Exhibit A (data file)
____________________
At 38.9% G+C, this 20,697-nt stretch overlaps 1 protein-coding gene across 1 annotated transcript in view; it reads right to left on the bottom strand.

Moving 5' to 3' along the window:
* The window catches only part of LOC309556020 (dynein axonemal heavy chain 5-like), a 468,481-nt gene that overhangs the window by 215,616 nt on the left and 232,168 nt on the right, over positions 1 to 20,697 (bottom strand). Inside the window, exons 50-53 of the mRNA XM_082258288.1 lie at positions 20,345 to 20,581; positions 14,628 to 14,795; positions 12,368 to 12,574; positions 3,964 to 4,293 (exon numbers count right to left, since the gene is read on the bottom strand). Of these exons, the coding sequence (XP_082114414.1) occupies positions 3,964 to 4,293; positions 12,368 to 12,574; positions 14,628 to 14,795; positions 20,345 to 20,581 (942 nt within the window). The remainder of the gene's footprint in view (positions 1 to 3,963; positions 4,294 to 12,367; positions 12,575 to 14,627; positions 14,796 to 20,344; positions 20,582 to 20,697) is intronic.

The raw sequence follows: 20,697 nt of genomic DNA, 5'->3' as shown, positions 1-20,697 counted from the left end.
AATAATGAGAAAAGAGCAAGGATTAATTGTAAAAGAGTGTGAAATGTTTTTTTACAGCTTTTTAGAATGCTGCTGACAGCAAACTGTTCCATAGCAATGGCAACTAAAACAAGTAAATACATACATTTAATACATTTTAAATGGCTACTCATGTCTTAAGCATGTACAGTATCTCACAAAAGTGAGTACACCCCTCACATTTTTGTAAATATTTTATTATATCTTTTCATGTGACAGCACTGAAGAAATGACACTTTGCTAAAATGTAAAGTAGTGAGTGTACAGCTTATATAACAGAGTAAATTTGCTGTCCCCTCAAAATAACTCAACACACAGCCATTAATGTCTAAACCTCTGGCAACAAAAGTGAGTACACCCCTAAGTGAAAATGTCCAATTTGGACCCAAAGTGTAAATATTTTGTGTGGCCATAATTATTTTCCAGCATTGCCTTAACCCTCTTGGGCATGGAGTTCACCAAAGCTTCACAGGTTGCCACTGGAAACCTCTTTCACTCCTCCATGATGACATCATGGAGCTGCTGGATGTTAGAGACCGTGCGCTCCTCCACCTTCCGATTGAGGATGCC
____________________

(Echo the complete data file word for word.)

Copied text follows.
At 38.9% G+C, this 20,697-nt stretch overlaps 1 protein-coding gene across 1 annotated transcript in view; it reads right to left on the bottom strand.

Moving 5' to 3' along the window:
* The window catches only part of LOC309556020 (dynein axonemal heavy chain 5-like), a 468,481-nt gene that overhangs the window by 215,616 nt on the left and 232,168 nt on the right, over positions 1 to 20,697 (bottom strand). Inside the window, exons 50-53 of the mRNA XM_082258288.1 lie at positions 20,345 to 20,581; positions 14,628 to 14,795; positions 12,368 to 12,574; positions 3,964 to 4,293 (exon numbers count right to left, since the gene is read on the bottom strand). Of these exons, the coding sequence (XP_082114414.1) occupies positions 3,964 to 4,293; positions 12,368 to 12,574; positions 14,628 to 14,795; positions 20,345 to 20,581 (942 nt within the window). The remainder of the gene's footprint in view (positions 1 to 3,963; positions 4,294 to 12,367; positions 12,575 to 14,627; positions 14,796 to 20,344; positions 20,582 to 20,697) is intronic.

The raw sequence follows: 20,697 nt of genomic DNA, 5'->3' as shown, positions 1-20,697 counted from the left end.
AATAATGAGAAAAGAGCAAGGATTAATTGTAAAAGAGTGTGAAATGTTTTTTTACAGCTTTTTAGAATGCTGCTGACAGCAAACTGTTCCATAGCAATGGCAACTAAAACAAGTAAATACATACATTTAATACATTTTAAATGGCTACTCATGTCTTAAGCATGTACAGTATCTCACAAAAGTGAGTACACCCCTCACATTTTTGTAAATATTTTATTATATCTTTTCATGTGACAGCACTGAAGAAATGACACTTTGCTAAAATGTAAAGTAGTGAGTGTACAGCTTATATAACAGAGTAAATTTGCTGTCCCCTCAAAATAACTCAACACACAGCCATTAATGTCTAAACCTCTGGCAACAAAAGTGAGTACACCCCTAAGTGAAAATGTCCAATTTGGACCCAAAGTGTAAATATTTTGTGTGGCCATAATTATTTTCCAGCATTGCCTTAACCCTCTTGGGCATGGAGTTCACCAAAGCTTCACAGGTTGCCACTGGAAACCTCTTTCACTCCTCCATGATGACATCATGGAGCTGCTGGATGTTAGAGACCGTGCGCTCCTCCACCTTCCGATTGAGGATGCC